NEW YORK, May 30 (Reuters) - Moody’s Investors Service on W ednesday downgraded nine Danish financial institutions, pointing to sluggish economic growth, risks from the euro zone debt crisis and structural changes to the covered bond market, a reliable source of cash.
The Moody’s cut comes the same day that Standard & Poor’s lowered Danske Bank, Denmark’s biggest financial institution, one notch to A-minus/A-2 from A/A-1.
However, Moody’s cut Danske Bank’s long-term rating two notches, to Baa1 from A2, with a stable outlook - still within investment grade. Moody’s rating is now one step below S&P’s rating.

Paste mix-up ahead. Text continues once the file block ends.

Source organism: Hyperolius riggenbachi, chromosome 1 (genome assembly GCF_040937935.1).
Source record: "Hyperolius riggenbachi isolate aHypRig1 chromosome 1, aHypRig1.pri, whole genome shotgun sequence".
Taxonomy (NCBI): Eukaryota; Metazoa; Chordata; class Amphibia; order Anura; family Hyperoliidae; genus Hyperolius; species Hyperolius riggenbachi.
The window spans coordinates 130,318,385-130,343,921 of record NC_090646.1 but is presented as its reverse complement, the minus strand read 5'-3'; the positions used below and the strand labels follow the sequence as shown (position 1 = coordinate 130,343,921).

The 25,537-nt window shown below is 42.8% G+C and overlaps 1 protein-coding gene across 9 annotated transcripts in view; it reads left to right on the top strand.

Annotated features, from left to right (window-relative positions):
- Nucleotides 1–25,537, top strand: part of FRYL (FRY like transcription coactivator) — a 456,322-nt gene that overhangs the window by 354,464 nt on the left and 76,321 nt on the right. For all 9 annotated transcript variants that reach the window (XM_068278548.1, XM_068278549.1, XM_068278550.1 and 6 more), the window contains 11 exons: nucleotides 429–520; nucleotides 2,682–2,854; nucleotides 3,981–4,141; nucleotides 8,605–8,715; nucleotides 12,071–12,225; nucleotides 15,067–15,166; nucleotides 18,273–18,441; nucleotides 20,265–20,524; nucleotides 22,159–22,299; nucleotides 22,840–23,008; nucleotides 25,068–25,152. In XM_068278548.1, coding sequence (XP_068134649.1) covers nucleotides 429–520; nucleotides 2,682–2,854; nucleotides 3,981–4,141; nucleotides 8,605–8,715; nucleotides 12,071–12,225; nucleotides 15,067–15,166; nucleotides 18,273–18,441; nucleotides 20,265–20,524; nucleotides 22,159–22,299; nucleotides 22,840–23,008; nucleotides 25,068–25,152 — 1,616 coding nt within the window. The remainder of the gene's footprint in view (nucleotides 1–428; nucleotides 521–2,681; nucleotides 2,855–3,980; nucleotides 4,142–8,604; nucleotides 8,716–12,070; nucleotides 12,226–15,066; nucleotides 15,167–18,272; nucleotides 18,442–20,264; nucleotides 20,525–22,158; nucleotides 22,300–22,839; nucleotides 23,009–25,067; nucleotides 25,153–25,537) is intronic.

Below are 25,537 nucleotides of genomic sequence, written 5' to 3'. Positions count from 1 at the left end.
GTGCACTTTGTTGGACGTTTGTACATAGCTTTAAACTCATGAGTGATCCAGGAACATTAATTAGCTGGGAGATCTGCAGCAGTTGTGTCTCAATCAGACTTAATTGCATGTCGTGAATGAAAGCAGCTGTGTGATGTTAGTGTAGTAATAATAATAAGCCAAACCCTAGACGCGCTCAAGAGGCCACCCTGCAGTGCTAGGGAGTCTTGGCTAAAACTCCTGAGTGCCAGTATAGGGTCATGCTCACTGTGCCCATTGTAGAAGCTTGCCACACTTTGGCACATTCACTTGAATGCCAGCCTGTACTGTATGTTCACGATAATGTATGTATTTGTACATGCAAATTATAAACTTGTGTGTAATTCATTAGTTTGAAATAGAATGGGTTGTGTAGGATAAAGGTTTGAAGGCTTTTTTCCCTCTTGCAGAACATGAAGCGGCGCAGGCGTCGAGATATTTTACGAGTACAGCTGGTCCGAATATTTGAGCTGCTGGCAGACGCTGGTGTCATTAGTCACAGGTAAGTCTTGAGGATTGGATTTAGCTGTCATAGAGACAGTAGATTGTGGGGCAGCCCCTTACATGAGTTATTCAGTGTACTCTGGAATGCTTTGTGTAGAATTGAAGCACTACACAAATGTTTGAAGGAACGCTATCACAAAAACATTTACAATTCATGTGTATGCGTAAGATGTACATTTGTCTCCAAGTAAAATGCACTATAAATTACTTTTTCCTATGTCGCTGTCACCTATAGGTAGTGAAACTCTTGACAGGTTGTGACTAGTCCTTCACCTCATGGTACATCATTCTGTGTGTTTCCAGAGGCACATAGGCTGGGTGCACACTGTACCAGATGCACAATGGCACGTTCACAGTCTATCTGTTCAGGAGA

Other banks hit by downgrades include Jyske Bank, Spar Nord Bank, Ringkjobing Landbobank and Sydbank.
Moody’s is in the middle of a wider review of European banking systems and has recently cut the credit ratings of banks in Italy, Spain and the Nordic region.
“Danish financial institutions face sluggish domestic economic growth, weakening real estate prices and higher levels of unemployment, as well as the risk of external shocks from the ongoing euro area debt crisis,” Moody’s said in a statement.
The agency highlighted the risks to the financial institutions from relying on markets for their funding.
“Most market funds are in the form of covered bonds which have historically been a stable funding source. But structural changes to that market have increased refinancing risk, posing a particular concern for mortgage credit institutions whose access to alternative funding is limited.”